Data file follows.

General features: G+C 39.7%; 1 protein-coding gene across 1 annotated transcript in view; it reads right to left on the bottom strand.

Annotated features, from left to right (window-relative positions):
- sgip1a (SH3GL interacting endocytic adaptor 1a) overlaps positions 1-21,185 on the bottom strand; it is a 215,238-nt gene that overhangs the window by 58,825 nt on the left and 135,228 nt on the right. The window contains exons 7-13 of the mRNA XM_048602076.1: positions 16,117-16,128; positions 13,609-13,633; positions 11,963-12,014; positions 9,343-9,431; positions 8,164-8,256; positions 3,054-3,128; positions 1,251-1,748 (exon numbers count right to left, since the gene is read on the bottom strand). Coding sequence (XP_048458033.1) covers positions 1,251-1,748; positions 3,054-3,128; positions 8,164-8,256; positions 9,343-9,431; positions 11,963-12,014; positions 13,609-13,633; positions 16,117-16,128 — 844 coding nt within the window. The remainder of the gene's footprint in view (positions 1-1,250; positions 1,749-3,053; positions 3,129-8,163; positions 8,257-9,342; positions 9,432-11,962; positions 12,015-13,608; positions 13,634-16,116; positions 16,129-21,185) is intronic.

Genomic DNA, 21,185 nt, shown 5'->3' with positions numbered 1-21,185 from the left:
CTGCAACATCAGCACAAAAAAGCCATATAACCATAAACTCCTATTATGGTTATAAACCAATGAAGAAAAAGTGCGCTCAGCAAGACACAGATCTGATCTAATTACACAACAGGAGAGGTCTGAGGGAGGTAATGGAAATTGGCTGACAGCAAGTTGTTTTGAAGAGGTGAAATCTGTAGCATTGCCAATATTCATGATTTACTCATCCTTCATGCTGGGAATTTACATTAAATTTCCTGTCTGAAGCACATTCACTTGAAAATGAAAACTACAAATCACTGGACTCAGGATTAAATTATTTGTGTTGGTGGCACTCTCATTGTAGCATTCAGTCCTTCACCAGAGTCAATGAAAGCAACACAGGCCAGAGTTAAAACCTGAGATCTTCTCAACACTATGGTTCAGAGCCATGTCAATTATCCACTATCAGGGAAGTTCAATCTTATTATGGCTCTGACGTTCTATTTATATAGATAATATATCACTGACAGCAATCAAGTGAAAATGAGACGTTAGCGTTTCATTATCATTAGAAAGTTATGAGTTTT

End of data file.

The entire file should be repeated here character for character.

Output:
General features: G+C 39.7%; 1 protein-coding gene across 1 annotated transcript in view; it reads right to left on the bottom strand.

Annotated features, from left to right (window-relative positions):
- sgip1a (SH3GL interacting endocytic adaptor 1a) overlaps positions 1-21,185 on the bottom strand; it is a 215,238-nt gene that overhangs the window by 58,825 nt on the left and 135,228 nt on the right. The window contains exons 7-13 of the mRNA XM_048602076.1: positions 16,117-16,128; positions 13,609-13,633; positions 11,963-12,014; positions 9,343-9,431; positions 8,164-8,256; positions 3,054-3,128; positions 1,251-1,748 (exon numbers count right to left, since the gene is read on the bottom strand). Coding sequence (XP_048458033.1) covers positions 1,251-1,748; positions 3,054-3,128; positions 8,164-8,256; positions 9,343-9,431; positions 11,963-12,014; positions 13,609-13,633; positions 16,117-16,128 — 844 coding nt within the window. The remainder of the gene's footprint in view (positions 1-1,250; positions 1,749-3,053; positions 3,129-8,163; positions 8,257-9,342; positions 9,432-11,962; positions 12,015-13,608; positions 13,634-16,116; positions 16,129-21,185) is intronic.

Genomic DNA, 21,185 nt, shown 5'->3' with positions numbered 1-21,185 from the left:
CTGCAACATCAGCACAAAAAAGCCATATAACCATAAACTCCTATTATGGTTATAAACCAATGAAGAAAAAGTGCGCTCAGCAAGACACAGATCTGATCTAATTACACAACAGGAGAGGTCTGAGGGAGGTAATGGAAATTGGCTGACAGCAAGTTGTTTTGAAGAGGTGAAATCTGTAGCATTGCCAATATTCATGATTTACTCATCCTTCATGCTGGGAATTTACATTAAATTTCCTGTCTGAAGCACATTCACTTGAAAATGAAAACTACAAATCACTGGACTCAGGATTAAATTATTTGTGTTGGTGGCACTCTCATTGTAGCATTCAGTCCTTCACCAGAGTCAATGAAAGCAACACAGGCCAGAGTTAAAACCTGAGATCTTCTCAACACTATGGTTCAGAGCCATGTCAATTATCCACTATCAGGGAAGTTCAATCTTATTATGGCTCTGACGTTCTATTTATATAGATAATATATCACTGACAGCAATCAAGTGAAAATGAGACGTTAGCGTTTCATTATCATTAGAAAGTTATGAGTTTT